5 straight-forward, commonsense strategies that allow for your entire family to live in a happy, parent-driven environment.
Becoming a parent not only allows us the incredible privilege and responsibility to care, nurture and love our child it also affords us the opportunity to take on a few unexpected titles other than mom and dad. We are coaches, cheerleaders, chauffeurs, counselors, teachers, disciplinarians, coddlers, providers, and many times—pushovers!
Without even realizing it parents can fall into the trap of being a pushover parent—one that aims to please their child for various reasons such as trying to avoid a meltdown or tantrum, not wanting to be a mean parent, wanting to be your child’s friend or simply just because you hate saying “no”. This tactic might seem harmless from time to time, but unfortunately, this approach sends the message to your kids that the world revolves around them and that you will make sure they never have to face a negative situation in their young or –get ready—their dramatic tween/teen lives.
Though parenting will always have it’s ups and downs, you don’t have to be targeted as a pushover if you establish Mighty Mommy’s 5 straight-forward, commonsense strategies that allow for your entire family to live in a happy, parent-driven environment.
How to Not Be a Pushover Parent
- Tip #1: Mean What You Say.
- Tip #2: Provide Expectations and Consequences.
- Tip #3: Have Routines.
- Tip #4: Don’t Make it Easy All the Time.
- Tip #5: Learn to Say Yes Without Being a Sucker.
Let's look at these a little closer.
Tip #1: Mean What You Say.
If there’s one piece of parenting advice I could give to all new parents, it would be to “mean what you say,” because this action lends total credibility to your role as the parent and caregiver. Sending your child mixed messages can ultimately lead to your own demise as a pushover parent, and it really isn’t fair to your kids. Make sure your child knows if you promise consequences for good or bad behavior that you will deliver on them every time. Consistent parenting makes kids feel secure because there are no surprises by you, the parent, when a decision or promise is made. If you’re not consistent all of the time, you’re teaching your kids that your word is worth nothing. Just don't say it if you aren't going to do it. And on the other hand, if you say it, be prepared to do it.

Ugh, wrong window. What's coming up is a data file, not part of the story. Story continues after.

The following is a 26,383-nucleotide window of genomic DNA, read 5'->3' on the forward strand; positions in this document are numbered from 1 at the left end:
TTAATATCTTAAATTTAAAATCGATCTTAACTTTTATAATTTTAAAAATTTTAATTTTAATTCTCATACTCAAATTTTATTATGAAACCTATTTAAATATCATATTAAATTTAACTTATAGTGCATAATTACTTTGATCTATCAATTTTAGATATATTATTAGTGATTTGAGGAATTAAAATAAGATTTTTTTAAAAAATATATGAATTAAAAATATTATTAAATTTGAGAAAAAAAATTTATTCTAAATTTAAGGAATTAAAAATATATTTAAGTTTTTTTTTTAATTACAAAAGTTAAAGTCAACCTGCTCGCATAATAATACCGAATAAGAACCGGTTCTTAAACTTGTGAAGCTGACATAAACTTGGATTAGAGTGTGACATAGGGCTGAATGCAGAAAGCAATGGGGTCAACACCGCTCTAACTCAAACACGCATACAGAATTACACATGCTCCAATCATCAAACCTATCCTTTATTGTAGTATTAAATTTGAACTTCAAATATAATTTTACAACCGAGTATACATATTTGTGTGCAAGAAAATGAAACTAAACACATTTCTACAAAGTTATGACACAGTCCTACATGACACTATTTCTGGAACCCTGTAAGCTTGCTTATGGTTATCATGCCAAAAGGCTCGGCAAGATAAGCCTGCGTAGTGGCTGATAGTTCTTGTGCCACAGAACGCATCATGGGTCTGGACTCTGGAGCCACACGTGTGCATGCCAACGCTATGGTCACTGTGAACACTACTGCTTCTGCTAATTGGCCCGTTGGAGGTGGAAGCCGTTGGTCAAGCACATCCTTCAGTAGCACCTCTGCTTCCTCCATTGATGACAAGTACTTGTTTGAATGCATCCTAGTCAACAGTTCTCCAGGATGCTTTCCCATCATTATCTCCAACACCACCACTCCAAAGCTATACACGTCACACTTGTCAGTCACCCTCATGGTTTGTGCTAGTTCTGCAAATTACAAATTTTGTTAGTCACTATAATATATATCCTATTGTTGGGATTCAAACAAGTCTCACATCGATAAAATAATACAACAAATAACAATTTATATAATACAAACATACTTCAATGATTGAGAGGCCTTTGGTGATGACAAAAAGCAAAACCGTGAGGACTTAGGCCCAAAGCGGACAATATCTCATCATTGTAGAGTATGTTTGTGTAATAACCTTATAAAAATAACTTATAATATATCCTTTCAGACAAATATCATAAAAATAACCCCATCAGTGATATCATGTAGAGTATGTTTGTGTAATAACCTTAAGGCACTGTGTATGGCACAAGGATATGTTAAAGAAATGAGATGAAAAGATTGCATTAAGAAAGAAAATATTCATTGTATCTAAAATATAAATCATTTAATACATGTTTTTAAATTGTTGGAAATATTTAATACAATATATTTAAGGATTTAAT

Tip #2: Provide Expectations and Consequences.
Being a pushover parent means you might threaten consequences but never reinforce them. To change this behavior, come up with expectations and consequences for any rule breaking.
Children of all ages need to know the family rules for everything from helping out with chores, to completing homework, to bedtime and curfews, to acceptable behavior toward others. The time to discuss these matters is when things are going well, not after an incident has occurred. Sit down with your kids and let them know what types of behaviors you will not tolerate in your family. List examples of unacceptable behaviors such as treating others with disrespect, being fresh or rude, name calling, refusing to do chores or homework, mistreating possessions, hitting, biting, or any other physical aggression.
You cannot expect your child, regardless of age, to be compliant if he doesn’t know your expectations. Holding your child accountable does not result in a child who is obedient 100% of the time, but it does mean that you set the limits, and you provide a consequence when your child decides to break the rules. By maintaining this consistently, your days of being a pushover will come to an end.
Include your tween or teen in creating solutions for chronically disrespectful situations. If you’re going through the same nagging motions night after night, call a meeting. Sit down, calmly spell out the problem, and then surprise them: Ask them to think of some solutions. Model respect for them by truly listening and making them a partner in the solution.
For example, say your daughter is constantly battling with you over when to start homework. Say, “Hey, we’ve been having daily battles about when to start your homework and it’s not working for either of us. I think you should start your homework at 7, but you’re often busy with something else. How can we solve this?”